Saturday, February 22, 2014

When You’re the Worst

In the summer of 1997 I was dating a woman so volatile that she destroyed my apartment after I asked her to leave. I came home to find clothes thrown everywhere, furniture turned over, and dishes broken in anger, the outlines of drinking glasses etched perfectly into the wall where she had smashed them.
By then I had met someone else. A few weeks earlier, this other girl and I had gone on a picnic. We spread a blanket near a reservoir in the west hills. We ate a salad that she had not washed well and for a while we pretended we did not notice the grit. Eventually we laughed at all the sand between our teeth. We talked about work—my permanent job and her summer job. We talked about her going back to school in a couple of weeks. We looked at the shiny water and the sun going down. She knew about the other girl, so we acted as if it was not a date. The water turned gold then darkened as we kept talking. I always felt somewhat ridiculous around her. She was very tall and towered over me. She was smart and was working on a Japanese degree at university. She came from a comfortable suburban family. I worked 40 hours a week at a grocery store and had taken some classes at community college. I drank at a bar with old time drunks, young people who would soon be dead, and people that killed themselves over gambling debts. She and I were different kinds of people, let’s say. As we were packing up I told her that in the little time I had gotten to know her I had become fond of her. “I’m fond of you,” is what I actually said because I have always liked anachronistic, artificial language. I also told her that I was dating a maniac and that it was a good thing she was going back to school so that nothing would get overly complicated.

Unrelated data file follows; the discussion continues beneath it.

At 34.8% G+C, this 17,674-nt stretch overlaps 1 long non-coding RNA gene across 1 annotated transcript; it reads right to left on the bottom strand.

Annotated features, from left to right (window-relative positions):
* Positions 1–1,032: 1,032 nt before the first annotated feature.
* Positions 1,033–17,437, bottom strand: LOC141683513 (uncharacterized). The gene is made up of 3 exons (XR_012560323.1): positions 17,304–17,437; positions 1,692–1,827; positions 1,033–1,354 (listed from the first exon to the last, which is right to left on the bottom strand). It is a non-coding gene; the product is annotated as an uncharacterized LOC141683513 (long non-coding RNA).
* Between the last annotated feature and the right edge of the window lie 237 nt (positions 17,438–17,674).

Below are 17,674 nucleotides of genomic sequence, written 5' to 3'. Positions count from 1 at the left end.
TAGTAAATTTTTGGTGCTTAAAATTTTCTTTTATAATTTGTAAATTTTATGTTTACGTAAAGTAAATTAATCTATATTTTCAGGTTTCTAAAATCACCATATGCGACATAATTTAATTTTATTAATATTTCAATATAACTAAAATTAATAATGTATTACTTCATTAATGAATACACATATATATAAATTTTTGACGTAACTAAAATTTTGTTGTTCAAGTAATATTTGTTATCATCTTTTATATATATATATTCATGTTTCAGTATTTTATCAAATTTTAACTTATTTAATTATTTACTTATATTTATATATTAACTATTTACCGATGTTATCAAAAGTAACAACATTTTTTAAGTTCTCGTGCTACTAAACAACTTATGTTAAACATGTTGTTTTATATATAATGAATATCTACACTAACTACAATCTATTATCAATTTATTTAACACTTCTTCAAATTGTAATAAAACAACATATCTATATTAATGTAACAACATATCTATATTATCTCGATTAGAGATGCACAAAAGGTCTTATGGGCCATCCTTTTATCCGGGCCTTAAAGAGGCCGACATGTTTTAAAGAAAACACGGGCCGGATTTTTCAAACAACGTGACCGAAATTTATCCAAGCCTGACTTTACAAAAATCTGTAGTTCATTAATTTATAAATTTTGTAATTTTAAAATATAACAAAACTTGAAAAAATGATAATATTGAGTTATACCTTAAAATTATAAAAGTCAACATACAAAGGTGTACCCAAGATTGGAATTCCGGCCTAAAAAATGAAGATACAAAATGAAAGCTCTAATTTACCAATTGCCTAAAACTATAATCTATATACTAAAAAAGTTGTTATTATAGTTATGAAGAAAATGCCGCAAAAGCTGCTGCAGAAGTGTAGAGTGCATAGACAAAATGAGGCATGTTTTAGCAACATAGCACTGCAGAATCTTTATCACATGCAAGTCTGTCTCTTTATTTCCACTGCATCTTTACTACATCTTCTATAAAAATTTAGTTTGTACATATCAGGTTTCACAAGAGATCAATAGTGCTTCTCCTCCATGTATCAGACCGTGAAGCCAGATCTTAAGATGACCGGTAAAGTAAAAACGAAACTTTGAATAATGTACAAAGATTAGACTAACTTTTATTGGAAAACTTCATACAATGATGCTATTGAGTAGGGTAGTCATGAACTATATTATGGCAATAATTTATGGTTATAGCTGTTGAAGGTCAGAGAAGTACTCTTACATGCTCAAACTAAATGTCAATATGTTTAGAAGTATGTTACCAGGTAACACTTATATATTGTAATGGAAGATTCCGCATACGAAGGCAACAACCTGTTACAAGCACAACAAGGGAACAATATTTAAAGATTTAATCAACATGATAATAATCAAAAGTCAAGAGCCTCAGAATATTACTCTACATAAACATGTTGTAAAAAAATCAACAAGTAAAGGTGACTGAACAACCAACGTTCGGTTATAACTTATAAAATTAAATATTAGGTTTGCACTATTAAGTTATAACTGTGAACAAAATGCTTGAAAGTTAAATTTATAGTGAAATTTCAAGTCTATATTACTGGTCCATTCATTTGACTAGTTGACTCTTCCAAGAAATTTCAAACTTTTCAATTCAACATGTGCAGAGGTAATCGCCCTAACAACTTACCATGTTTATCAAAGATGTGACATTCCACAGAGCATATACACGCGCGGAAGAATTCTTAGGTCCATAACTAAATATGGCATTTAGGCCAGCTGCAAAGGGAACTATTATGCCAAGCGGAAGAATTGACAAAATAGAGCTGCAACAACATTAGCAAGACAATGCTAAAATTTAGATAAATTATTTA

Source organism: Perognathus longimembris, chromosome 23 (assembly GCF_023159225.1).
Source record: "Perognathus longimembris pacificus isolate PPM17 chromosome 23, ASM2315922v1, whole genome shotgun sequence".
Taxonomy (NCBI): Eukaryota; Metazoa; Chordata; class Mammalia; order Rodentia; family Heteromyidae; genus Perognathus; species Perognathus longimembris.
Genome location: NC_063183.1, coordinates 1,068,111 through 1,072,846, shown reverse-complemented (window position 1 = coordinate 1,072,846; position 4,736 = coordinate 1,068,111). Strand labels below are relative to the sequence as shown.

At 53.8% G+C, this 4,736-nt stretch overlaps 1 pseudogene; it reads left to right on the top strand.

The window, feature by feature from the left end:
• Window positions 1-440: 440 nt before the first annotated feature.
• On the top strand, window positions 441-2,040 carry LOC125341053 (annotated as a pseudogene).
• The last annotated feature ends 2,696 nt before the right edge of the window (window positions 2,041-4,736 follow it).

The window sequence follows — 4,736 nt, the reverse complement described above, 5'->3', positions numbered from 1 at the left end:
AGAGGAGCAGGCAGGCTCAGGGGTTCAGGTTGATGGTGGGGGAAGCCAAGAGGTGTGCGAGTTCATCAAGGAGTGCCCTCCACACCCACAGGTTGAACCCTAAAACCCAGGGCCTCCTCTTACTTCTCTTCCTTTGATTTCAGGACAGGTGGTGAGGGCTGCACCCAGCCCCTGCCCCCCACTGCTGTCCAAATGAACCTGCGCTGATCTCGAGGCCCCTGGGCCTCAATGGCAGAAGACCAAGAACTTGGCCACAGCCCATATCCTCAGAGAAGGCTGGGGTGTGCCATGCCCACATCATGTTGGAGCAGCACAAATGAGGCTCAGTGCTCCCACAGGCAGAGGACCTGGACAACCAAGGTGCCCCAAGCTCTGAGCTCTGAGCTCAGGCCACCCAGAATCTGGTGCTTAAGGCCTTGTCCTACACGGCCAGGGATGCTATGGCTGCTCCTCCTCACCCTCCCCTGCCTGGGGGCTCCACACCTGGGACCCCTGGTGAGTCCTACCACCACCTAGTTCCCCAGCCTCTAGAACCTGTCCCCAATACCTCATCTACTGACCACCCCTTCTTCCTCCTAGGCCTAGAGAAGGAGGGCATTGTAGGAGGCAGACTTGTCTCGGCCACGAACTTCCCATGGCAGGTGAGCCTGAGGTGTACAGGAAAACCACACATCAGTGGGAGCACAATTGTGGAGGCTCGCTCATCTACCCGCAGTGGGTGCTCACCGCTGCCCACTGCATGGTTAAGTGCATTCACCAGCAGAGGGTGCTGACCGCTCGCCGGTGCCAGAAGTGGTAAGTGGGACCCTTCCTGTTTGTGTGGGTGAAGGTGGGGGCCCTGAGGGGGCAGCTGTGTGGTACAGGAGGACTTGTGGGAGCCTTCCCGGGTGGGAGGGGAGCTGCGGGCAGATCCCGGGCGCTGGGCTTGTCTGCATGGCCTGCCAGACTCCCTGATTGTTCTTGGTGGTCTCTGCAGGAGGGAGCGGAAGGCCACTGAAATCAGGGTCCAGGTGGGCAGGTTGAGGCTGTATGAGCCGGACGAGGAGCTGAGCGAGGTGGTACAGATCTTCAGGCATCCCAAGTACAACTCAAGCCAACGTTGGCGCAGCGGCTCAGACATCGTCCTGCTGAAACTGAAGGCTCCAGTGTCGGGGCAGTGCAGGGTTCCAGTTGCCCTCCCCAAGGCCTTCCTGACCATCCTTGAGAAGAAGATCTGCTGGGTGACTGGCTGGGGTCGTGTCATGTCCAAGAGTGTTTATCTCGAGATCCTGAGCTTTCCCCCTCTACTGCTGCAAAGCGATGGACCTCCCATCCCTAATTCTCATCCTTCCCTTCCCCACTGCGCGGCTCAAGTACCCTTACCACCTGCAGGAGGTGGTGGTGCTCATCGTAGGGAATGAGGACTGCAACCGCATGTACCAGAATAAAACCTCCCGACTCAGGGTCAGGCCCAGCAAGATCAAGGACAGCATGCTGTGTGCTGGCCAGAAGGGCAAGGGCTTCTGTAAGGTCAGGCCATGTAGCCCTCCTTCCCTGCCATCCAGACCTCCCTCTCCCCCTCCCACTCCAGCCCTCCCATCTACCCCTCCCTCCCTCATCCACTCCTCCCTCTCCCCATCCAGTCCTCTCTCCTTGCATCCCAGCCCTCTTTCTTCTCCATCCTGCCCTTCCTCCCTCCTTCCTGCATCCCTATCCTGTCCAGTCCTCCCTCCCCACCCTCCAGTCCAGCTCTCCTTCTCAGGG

After she left for school we wrote letters. I sent her a mixtape that was a fairly transparent cipher. She, being cleverer, sent me poetry in languages I couldn’t read. So I broke up with the other girl and she destroyed my apartment. The new girl rode the bus 100 miles to come visit me and that’s how we started. Because of her I began to see new possibilities for myself. I finished community college and got a scholarship to her university. After a couple of years, I discovered what I wanted to do and my life finally had purpose. She remained tall and pretty and smart through it all. She loved me unconditionally, perhaps better than anyone ever has. But I changed. I wanted something else, someone better. Eventually I wanted to destroy what we had just for the sake of not having it anymore. She loved me all the way to the end, until I made sure there was nothing left of us.

It is many years later. She has a family with someone else. One time I ran into her in yet another grocery store, I was with my daughter and she was with her son and she was as kind and gentle as always. I don’t know how she remembers the relationship we had.  But I know how I feel about it. When Jhene Aiko sings “You ain’t shit/And you weren’t special/Til I made you so,” I know exactly what she means.